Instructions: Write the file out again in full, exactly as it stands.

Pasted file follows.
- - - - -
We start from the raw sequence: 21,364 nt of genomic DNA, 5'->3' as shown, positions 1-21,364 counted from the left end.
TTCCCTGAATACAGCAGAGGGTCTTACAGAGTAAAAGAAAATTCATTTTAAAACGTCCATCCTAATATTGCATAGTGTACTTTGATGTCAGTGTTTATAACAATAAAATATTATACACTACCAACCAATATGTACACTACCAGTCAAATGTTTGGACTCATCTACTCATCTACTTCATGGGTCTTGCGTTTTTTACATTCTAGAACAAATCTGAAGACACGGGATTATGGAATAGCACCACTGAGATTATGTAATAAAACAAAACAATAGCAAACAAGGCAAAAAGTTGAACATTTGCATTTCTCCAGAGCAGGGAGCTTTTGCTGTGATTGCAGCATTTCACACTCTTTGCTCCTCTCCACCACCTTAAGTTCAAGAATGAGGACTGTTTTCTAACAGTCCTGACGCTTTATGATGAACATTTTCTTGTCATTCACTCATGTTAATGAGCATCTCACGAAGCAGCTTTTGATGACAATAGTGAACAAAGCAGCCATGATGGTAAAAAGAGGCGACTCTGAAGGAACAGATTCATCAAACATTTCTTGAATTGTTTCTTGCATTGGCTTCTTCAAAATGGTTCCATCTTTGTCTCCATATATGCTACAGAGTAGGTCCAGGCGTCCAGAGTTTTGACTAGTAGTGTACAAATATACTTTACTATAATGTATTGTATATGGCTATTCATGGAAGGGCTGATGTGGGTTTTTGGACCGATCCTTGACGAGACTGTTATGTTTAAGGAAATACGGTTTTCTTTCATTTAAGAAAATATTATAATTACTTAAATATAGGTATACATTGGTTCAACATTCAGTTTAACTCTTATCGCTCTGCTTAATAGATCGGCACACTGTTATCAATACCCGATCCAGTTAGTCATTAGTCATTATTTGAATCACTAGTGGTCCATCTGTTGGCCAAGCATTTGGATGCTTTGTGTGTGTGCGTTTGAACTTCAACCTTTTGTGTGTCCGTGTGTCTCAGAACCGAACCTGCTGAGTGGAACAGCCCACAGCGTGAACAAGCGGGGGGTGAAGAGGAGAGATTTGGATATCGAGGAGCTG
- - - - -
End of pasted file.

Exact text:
We start from the raw sequence: 21,364 nt of genomic DNA, 5'->3' as shown, positions 1-21,364 counted from the left end.
TTCCCTGAATACAGCAGAGGGTCTTACAGAGTAAAAGAAAATTCATTTTAAAACGTCCATCCTAATATTGCATAGTGTACTTTGATGTCAGTGTTTATAACAATAAAATATTATACACTACCAACCAATATGTACACTACCAGTCAAATGTTTGGACTCATCTACTCATCTACTTCATGGGTCTTGCGTTTTTTACATTCTAGAACAAATCTGAAGACACGGGATTATGGAATAGCACCACTGAGATTATGTAATAAAACAAAACAATAGCAAACAAGGCAAAAAGTTGAACATTTGCATTTCTCCAGAGCAGGGAGCTTTTGCTGTGATTGCAGCATTTCACACTCTTTGCTCCTCTCCACCACCTTAAGTTCAAGAATGAGGACTGTTTTCTAACAGTCCTGACGCTTTATGATGAACATTTTCTTGTCATTCACTCATGTTAATGAGCATCTCACGAAGCAGCTTTTGATGACAATAGTGAACAAAGCAGCCATGATGGTAAAAAGAGGCGACTCTGAAGGAACAGATTCATCAAACATTTCTTGAATTGTTTCTTGCATTGGCTTCTTCAAAATGGTTCCATCTTTGTCTCCATATATGCTACAGAGTAGGTCCAGGCGTCCAGAGTTTTGACTAGTAGTGTACAAATATACTTTACTATAATGTATTGTATATGGCTATTCATGGAAGGGCTGATGTGGGTTTTTGGACCGATCCTTGACGAGACTGTTATGTTTAAGGAAATACGGTTTTCTTTCATTTAAGAAAATATTATAATTACTTAAATATAGGTATACATTGGTTCAACATTCAGTTTAACTCTTATCGCTCTGCTTAATAGATCGGCACACTGTTATCAATACCCGATCCAGTTAGTCATTAGTCATTATTTGAATCACTAGTGGTCCATCTGTTGGCCAAGCATTTGGATGCTTTGTGTGTGTGCGTTTGAACTTCAACCTTTTGTGTGTCCGTGTGTCTCAGAACCGAACCTGCTGAGTGGAACAGCCCACAGCGTGAACAAGCGGGGGGTGAAGAGGAGAGATTTGGATATCGAGGAGCTG